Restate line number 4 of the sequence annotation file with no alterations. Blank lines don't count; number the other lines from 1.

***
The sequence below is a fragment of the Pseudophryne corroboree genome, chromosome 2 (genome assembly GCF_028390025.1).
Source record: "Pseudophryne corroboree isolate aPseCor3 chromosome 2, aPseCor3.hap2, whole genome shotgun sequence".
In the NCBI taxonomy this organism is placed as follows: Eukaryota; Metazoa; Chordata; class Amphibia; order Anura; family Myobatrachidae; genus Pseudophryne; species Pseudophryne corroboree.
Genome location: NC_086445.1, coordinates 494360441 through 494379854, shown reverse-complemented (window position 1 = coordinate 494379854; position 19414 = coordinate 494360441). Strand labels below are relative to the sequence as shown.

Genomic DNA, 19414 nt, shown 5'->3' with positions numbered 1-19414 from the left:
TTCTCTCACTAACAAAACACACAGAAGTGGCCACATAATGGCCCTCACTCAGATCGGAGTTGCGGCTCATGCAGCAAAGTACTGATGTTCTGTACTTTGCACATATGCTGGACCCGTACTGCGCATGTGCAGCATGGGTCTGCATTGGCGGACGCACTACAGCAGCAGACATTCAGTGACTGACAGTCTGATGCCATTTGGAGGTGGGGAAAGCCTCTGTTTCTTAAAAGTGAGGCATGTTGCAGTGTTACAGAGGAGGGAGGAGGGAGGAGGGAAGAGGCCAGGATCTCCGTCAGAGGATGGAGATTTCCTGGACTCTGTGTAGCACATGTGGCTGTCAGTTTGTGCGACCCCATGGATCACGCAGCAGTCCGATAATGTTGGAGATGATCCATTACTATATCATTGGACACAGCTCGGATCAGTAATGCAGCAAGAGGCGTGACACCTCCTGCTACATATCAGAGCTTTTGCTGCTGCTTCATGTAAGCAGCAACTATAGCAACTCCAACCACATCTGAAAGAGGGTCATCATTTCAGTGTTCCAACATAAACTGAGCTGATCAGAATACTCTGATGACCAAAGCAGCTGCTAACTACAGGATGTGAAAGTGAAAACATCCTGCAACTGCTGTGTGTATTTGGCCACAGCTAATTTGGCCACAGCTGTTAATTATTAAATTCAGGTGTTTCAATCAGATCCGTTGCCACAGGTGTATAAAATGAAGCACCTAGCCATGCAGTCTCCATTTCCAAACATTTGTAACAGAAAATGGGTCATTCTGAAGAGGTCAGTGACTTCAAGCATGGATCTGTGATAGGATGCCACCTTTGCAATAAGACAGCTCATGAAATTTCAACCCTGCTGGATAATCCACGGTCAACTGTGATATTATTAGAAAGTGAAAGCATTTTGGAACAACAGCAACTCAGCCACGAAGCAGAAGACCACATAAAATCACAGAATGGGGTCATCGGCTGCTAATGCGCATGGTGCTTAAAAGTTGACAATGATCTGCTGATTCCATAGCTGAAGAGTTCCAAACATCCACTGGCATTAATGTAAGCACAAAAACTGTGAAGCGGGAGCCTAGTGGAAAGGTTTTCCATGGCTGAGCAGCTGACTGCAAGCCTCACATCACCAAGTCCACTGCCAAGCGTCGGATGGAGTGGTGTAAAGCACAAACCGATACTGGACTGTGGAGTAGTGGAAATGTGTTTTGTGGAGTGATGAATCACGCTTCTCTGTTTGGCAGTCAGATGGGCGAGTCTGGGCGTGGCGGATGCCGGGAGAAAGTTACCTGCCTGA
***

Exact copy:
Genome location: NC_086445.1, coordinates 494360441 through 494379854, shown reverse-complemented (window position 1 = coordinate 494379854; position 19414 = coordinate 494360441). Strand labels below are relative to the sequence as shown.